Geoff Fletcher
Director of Strategic Initiatives and Communications
[email protected]


February 23, 2011 (Washington, D.C.) – The National Telecommunications and Information Agency (NTIA), a part of the U.S. Department of Commerce, recently released the National Broadband Map, ( the first searchable map of broadband availability across the country. The findings are particularly relevant for federal and state policymakers and point out that while virtually all schools are connected to the Internet, the speed of connection is woefully inadequate.

According to the press release from the NTIA, …”based on studies by state education technology directors, most schools need a connection of 50 to 100 Mbps per 1,000 students. The data show that two-thirds of surveyed schools subscribe to speeds lower than 25 Mbps, however.”

“Ensuring high-speed broadband access for all students is a critical national issue and foundational to realizing our education reform and improvement goals,“ noted Douglas Levin, Executive Director of the State Educational Technology Directors Association (SETDA), the organization cited in the press release.

“And, high-speed broadband access is particularly important in rural and remote areas where opportunities for a wider variety of courses, especially in science, are fewer. Students everywhere need access to rich educational tools and resources; teachers need access for professional development and to engage in professional learning communities; administrators need high-speed broadband access to conduct online assessments and to access data for effective decision-making. Simply put, without continued and direct investment in broadband and educational technologies, education reformers are asking schools to improve, innovate and compete with one hand tied behind their back.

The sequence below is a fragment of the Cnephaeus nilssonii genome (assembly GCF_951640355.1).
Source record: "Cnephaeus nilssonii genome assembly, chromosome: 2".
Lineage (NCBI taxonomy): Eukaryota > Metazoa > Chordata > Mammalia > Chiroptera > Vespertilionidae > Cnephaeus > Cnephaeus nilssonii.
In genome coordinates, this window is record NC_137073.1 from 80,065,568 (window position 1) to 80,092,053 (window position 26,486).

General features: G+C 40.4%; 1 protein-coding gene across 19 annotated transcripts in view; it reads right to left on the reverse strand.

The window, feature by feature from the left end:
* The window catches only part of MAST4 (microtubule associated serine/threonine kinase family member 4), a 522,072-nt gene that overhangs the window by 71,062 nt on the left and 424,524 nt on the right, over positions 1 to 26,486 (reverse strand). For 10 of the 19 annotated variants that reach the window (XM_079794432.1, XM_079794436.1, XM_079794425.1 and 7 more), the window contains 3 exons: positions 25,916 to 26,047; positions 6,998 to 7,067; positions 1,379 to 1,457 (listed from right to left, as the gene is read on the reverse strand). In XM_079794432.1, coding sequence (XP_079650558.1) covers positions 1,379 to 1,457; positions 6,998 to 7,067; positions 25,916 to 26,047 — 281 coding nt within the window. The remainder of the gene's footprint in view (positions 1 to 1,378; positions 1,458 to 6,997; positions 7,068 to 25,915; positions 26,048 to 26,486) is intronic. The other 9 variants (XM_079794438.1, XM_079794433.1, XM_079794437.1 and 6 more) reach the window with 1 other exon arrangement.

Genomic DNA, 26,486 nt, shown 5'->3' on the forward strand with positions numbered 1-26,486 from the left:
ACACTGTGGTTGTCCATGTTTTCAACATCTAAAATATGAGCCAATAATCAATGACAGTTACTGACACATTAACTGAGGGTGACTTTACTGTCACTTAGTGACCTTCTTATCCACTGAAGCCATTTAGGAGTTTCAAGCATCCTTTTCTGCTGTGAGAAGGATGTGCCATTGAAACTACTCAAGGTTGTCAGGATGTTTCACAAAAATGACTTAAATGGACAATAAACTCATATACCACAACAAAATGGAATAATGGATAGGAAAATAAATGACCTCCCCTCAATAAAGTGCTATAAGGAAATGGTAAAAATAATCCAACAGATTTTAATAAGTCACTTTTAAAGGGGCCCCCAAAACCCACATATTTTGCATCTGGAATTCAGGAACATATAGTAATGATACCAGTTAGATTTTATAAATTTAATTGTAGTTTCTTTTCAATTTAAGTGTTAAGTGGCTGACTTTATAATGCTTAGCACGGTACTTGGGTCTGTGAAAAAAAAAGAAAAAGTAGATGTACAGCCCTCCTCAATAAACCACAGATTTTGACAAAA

“We look forward to working with Congress and the Administration to ensure that all students have access to the tools and information necessary so that they can graduate fully prepared for college and 21st century careers,” concluded Levin.

About the State Educational Technology Directors Association (SETDA): Founded in 2001, SETDA is the national member association that represents the interests of the educational technology leadership of state and territorial education agencies in all 50 states, the District of Columbia and the Bureau of Indian Affairs. SETDA members work collectively and in public-private partnerships to ensure that meaningful technology innovations with broad potential for systemic improvements and cost-savings in teaching, learning and leadership are brought to scale. For more information, please visit

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